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Black dust streaks are coming from under supply duct covers. What is it?

eiuckgaMLR | Posted in Energy Efficiency and Durability on

The dust streaks seem to come out the edges mostly, and it doesn’t happen with all of them. Some streaks are even coming out from under outlet covers.

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Replies

  1. GBA Editor
    Martin Holladay | | #1

    Ron,
    Forced-air systems pressurize and depressurize different areas of your house. Inevitably, these systems move dust and concentrate it in certain locations.

    Visible problems like yours can be minimized by:
    1. Keeping your house clean.
    2. Enforcing a "no indoor smoking" rule.
    3. Not burning candles.
    4. Regularly changing your system's air filter.
    5. Sealing all duct seams -- including the seam between branch ducts and register boots -- with mastic.
    6. Sealing air leaks in your building envelope (if necessary, with the assistance of a blower door).

  2. eiuckgaMLR | | #2

    Martin,

    Thanks, for your post. The first 4 possibilities are easily ruled out by the clients "squeaky clean" life style. Perhaps, I can use your opinion to bolster my recommendation to do a blower door test, and then air sealing accordingly.
    All ducts are in the attic, (earth contact home,) with the metal main trunks feeding a multitude of flex ducts leading to the register boots. "Sealing all duct seams," from the top will be a do-able job, all be it, very time consuming and body busting.
    We, also, are recommending "over insulating" all ducts as we blow a cellulose R50 topper over the meager R28. It's an all electric heat pump house which is scheduled to be replaced. (Even considering geo-thermal.) All the more reason to get things tight?

  3. GBA Editor
    Martin Holladay | | #3

    Ron,
    Regardless of whether it helps with the dust-distribution problem, the duct seams must be sealed with mastic -- since you now tell me that the ducts are in the unconditioned attic. This duct system is undoubtedly wasting tremendous amounts of energy. If the return ducts are routed through the attic, they may be pulling in attic dust through seam leaks.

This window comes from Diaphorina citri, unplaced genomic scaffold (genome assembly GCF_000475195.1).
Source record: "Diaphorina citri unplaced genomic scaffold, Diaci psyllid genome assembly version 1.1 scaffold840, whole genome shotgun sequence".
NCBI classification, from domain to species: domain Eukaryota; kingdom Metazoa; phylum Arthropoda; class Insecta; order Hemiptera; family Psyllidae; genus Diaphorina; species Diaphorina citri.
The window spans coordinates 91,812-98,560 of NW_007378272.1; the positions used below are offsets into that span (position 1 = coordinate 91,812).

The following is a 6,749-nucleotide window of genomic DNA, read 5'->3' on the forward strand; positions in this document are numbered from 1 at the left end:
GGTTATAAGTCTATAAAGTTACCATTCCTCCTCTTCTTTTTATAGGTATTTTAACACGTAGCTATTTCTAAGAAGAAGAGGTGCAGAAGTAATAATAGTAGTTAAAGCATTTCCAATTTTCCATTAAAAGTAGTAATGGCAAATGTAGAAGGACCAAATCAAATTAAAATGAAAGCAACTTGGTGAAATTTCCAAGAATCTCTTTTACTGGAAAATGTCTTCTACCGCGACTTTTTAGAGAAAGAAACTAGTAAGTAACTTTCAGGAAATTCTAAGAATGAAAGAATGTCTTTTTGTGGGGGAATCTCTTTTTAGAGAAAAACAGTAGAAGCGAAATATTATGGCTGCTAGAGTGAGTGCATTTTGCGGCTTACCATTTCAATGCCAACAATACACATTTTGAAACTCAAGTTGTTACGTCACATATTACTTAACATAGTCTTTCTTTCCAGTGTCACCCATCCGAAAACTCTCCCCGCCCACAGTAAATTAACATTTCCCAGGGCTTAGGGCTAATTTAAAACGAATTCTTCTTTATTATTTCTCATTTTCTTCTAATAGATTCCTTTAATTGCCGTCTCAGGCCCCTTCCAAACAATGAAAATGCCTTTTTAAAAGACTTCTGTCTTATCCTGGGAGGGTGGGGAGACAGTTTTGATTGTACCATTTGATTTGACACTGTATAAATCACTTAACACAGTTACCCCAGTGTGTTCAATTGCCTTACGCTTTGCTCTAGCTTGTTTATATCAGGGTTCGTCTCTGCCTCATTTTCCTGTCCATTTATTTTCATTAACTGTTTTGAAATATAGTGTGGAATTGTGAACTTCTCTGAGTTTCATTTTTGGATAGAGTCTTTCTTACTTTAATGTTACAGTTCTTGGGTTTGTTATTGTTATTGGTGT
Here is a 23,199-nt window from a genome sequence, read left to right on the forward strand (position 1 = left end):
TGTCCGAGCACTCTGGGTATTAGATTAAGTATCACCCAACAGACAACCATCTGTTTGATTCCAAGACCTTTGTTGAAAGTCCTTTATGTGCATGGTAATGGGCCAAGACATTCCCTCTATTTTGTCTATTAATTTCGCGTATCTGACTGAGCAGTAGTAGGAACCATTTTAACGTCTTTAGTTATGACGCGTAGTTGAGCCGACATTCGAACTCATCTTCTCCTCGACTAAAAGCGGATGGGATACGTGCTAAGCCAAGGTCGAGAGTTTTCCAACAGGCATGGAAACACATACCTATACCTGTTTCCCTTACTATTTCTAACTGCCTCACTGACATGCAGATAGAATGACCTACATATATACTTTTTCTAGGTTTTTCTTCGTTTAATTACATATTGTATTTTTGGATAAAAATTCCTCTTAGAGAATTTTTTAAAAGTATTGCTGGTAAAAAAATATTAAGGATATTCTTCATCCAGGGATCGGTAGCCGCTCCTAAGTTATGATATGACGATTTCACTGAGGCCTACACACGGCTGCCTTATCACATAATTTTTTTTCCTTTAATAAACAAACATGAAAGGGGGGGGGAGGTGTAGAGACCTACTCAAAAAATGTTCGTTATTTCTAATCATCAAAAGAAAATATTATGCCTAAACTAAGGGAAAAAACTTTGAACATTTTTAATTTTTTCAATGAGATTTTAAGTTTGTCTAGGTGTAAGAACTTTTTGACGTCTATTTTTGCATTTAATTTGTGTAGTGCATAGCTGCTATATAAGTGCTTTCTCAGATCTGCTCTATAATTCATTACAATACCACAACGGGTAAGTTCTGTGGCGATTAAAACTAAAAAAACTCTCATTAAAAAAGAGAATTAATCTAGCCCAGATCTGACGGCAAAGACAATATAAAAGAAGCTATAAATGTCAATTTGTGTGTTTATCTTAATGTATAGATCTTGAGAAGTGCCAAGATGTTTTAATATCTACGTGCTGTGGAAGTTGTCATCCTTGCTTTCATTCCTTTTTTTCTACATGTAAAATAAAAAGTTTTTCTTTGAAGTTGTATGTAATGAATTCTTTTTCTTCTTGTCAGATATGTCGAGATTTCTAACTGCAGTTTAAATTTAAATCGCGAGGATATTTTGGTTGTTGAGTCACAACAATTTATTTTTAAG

If the home is air conditioned, you can't use deep cellulose to insulate the ducts. Cellulose is vapor permeable; moisture in the hot attic air will diffuse through the cellulose and condense on the cold attic ducts, leading to a soggy mess.

    Before installing the cellulose, insulate the ducts with duct insulation (including an exterior vapor barrier), or encapsulate the ductwork in closed-cell spray polyurethane foam.

  4. davidmeiland | | #4

    You sound like a great candidate for blower door and duct blaster testing. If you can't get a duct blaster you can still determine dominant duct leakage with the BD. I'll hazard a guess that you have one or maybe two returns and a bunch of leaky supply runs. Ultimately as Martin says you need to seal and insulate the ductwork and make sure that the system is not pressurizing or depressurizing the house.

  5. eiuckgaMLR | | #5

    Thanks, for your help, gentlemen, but evidently, I blew this one.
    The client is going to have the ducts "professionally" cleaned; I wonder, will that cause more leaks? Then, there will be a new HVAC installed - all electric heat pump, or, perhaps, a geo-thermal.
    Finally, the walls will be repainted in order to give the new system a clean start.
    And, by the way, It was felt that the blower door test, which is where we as energy contractors always start, was too expensive.

  6. David Meiland | | #6

    It's not for everyone, but I decided to get rid of the customer's cost objection by eating the cost myself and getting my own blower door. It takes maybe 15 minutes to set it up, make the house ready, and get a single point number. You can run around feeling for air leakage from registers with your hand, or get yourself a pressure pan. Running the air handler with the manometer set up tells you something about which side has the greater leaks. The BD is as useful a tool as any of the nail guns or chopsaws I own.

  7. HDendy | | #7

    It seems so obvious that it's not just dirty ducts, since you mentioned the outlets. You'll probably be out to perform the blower door when the problem resurfaces. From your description I would be willing to bet there are supply leaks in the attic (outside the thermal boundary) depressurizing the house and brining in air and dust in the cracks you mentioned. Hard to imagine that a blower door test can't be justified before all the other expenses...to make sure the actual problem is being solved.

  8. GBA Editor
    Martin Holladay | | #8

    Ron,
    Cleaning the ducts without sealing the leaks is an obvious waste of money. But you know that.

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